Animals In Print
The On-Line Newsletter
From 4 September 2002 Issue
Pig leaves home, snorting and crying all the way
By Connie Bloom
Potbellied Piggie switches from blankets to hay, from house to barn, and gets roommate
Potbellied pigs are sensitive creatures and far from dumb. Piggie knew a change was coming from the minute Michael McCauley patted her cute behind to get her moving the last morning in their Springfield Township home together.
Tears rolled down her hairy snout, forming little puddles at her feet.
Yes, pigs cry.
"You're a good Piggie,'' he said softly over and over again, his own eyes rimmed with tears.
She grunted and snorted with every step. She fretted, ``Oh, oh, oh.''
McCauley joined in and they harmonized, ``Oh, oh, oh.''
"You're a good Piggie.''
He has been telling her that for nine years. At 170 pounds, Piggie had simply outgrown their home. She needed the quiet comforts of farm life and a little piggy companionship, both of which she could get on Carolyn Lane's Edge of Freedom Farm, conveniently located in Freedom Township.
Lane needed company for her potbelly, Oliver. He was hogging the whole historic bank barn and didn't need all that space. All Piggie and Oliver had to do was find one another. We were happy to oblige.
McCauley's plan was to guide Piggie from their bedroom to the front door and over a ramp into his pickup truck, then out to the farm. That way, she wouldn't see that her day bed under the dining room table was gone. She'd never know that the last bit of her favorite salad had been tossed, pardon the pun. For nine years, McCauley had hand-chopped broccoli, carrots and romaine lettuce for her to munch. It was a small measure of his ministrations to his endearing pet.
Most likely Piggie would think she was going to the vet, he thought initially. But she is smarter than that. Even the humans could feel the specter of permanent change weighing heavy in the air.
It sent Piggie lumbering toward her backyard potty underneath the suspended canoe. McCauley hadn't thought of that. The path to the potty was through the dining room. It was pain she didn't need.
She did her duty on a patch of land where memories were as thick as the poison ivy pushing its way through the chain link fence. A lot of history goes down the pike in nine years.
In 1994, Piggie wasn't the only porker at McCauley's place. He also raised Stinky, a potbelly that belonged to his girlfriend, who had no place to keep her pet. So he inherited Stinky, but then he rescued Piggie and added her to the mix.
The two of them acted like pigs. They continually fought over territory and food. They were always worried the other one was getting something more. Finally McCauley had to separate them.
With all that tender loving care, Stinky still liked to bite him. "I always had little cuts on me,'' he said.
Two years later, the girlfriend found a place to keep Stinky. By then she and McCauley had broken up. In 1997, the ex-girlfriend was murdered. The case is still open. It was an unspeakable trauma for McCauley. "Piggie was a part of all of that.'' Her presence was a comfort.
McCauley, 42, loves to show visitors his little Stinky cutout, a photograph mounted on a wooden block, and photo albums of his portly pets.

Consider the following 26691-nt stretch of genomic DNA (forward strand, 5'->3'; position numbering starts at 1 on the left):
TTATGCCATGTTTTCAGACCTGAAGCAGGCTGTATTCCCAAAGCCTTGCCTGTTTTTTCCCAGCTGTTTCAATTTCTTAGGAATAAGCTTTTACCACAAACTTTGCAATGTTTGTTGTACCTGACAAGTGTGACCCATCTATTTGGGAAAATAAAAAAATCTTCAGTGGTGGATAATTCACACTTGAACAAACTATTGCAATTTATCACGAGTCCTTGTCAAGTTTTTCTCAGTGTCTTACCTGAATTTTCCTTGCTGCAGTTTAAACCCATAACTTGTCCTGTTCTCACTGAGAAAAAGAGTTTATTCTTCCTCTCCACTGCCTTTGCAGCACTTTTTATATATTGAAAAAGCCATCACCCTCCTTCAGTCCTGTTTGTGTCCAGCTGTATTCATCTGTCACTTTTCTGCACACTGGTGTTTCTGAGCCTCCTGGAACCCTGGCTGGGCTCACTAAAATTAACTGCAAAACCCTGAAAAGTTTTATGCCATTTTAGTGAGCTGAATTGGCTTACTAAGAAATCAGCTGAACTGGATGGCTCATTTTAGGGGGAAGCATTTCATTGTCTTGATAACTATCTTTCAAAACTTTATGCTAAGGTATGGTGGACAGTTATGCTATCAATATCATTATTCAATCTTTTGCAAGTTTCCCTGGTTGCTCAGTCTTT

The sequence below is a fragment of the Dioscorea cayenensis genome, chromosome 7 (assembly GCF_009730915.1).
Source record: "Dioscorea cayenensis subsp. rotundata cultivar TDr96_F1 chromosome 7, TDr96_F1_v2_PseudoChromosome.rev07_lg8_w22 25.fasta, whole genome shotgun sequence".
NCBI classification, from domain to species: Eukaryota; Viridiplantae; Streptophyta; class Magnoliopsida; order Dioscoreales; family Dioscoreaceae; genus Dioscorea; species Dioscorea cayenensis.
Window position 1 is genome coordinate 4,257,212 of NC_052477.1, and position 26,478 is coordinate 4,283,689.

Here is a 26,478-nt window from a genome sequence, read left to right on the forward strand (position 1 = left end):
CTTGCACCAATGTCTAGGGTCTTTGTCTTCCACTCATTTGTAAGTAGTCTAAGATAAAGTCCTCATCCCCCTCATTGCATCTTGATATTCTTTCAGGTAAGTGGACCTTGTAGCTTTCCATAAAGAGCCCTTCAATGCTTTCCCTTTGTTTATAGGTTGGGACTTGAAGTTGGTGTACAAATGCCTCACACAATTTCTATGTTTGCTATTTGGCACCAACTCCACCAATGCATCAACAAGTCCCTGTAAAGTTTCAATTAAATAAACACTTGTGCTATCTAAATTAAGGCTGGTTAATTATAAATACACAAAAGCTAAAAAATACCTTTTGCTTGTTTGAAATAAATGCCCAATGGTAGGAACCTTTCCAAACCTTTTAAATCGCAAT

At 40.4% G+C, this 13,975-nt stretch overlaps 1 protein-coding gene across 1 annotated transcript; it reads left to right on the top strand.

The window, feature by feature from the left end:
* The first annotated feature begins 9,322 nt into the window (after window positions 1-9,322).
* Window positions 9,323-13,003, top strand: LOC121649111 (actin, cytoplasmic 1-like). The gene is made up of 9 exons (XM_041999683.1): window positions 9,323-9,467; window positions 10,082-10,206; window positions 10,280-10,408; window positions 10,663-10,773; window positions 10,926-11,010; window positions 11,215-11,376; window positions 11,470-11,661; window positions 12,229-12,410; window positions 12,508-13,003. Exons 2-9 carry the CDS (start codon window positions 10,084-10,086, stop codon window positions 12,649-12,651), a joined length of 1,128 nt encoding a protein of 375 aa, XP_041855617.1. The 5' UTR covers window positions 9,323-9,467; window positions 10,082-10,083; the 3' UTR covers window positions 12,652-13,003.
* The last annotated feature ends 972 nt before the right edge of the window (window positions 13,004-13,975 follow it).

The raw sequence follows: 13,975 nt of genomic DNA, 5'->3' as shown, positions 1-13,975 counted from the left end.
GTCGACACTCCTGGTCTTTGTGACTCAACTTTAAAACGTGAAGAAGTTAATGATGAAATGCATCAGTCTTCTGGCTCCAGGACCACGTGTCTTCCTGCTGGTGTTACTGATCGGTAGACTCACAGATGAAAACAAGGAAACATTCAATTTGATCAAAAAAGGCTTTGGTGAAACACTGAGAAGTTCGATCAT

In the spring of '98, McCauley's grandfather passed away. Then his deeply depressed uncle committed suicide. "He was only five years older than me,'' said McCauley. Piggie helped him through it.
That same year, Goodyear subcontracted McCauley's job and he was downsized. That ended a 21-year association. The Goldsmith takeover debacle had taken its toll on employees and McCauley said he had had enough. Piggie was there to soothe him.
History like that you don't soon forget.
At the farm
Meanwhile, McCauley's Toyota truck soon arrived at the not-for-profit Edge of Freedom Farm near Ravenna, a picturesque 170 acres with horses, a newly planted fruit orchard, acres of green grass and an endless blue sky. The farm offers equine-facilitated services for people-oriented agencies dealing with rape crisis, aging, special or vocational education, family and group counseling and the like.
"They are some of the nicest people you'll ever meet,'' McCauley said of Tim and Carolyn Lane. A week earlier, McCauley built an enclosure for Piggie in the 1885 barn, to keep Oliver at a distance.
Piggie, out of the truck now, plodded heavily toward the barn, stalling, resting, complaining, growing too pink from the sun. Oliver came out to meet her, not happily. He tried to bite her three times, but his wedge-shaped mouth couldn't grasp Piggie's beach-ball-shaped body. Clever Mother Nature.
They looked like peas in a pod. Both black, both handsome and hairy, both short on leg and long on girth and attitude.
Piggie sighed, "Oh, oh, oh.''
A few days later, she was grunting and wagging her tail for breakfast. "She is eating and drinking well,'' said Carolyn Lane. "Oliver finishes his meal quicker than Piggie and becomes interested in her food but hasn't been able to get under the fence. Piggie doesn't seem overly interested in Oliver, but she did take a sniff when our black lab came in with me at breakfast time.''
A few days after that, Piggie had learned a little about farm life, sleeping in hay instead of her blankets. "There were several indentations where she slept,'' said Lane. "She will not be able to keep all her blankets during the winter months. They will become damp and actually make her cold.... She is adjusting very well.''
McCauley has been visiting regularly, bringing the pigs popcorn. "Oliver
loves the popcorn, but still wants to bite me. He's funny and feisty.''
The pig papa went Lake Erie fishing one day, the first time in nine years he wasn't home at 6 a.m. and 6 p.m. to care for Piggie.
Still, he has a hole in his heart. "It's not easy. I try not to think about it, but mostly, I think about her.''
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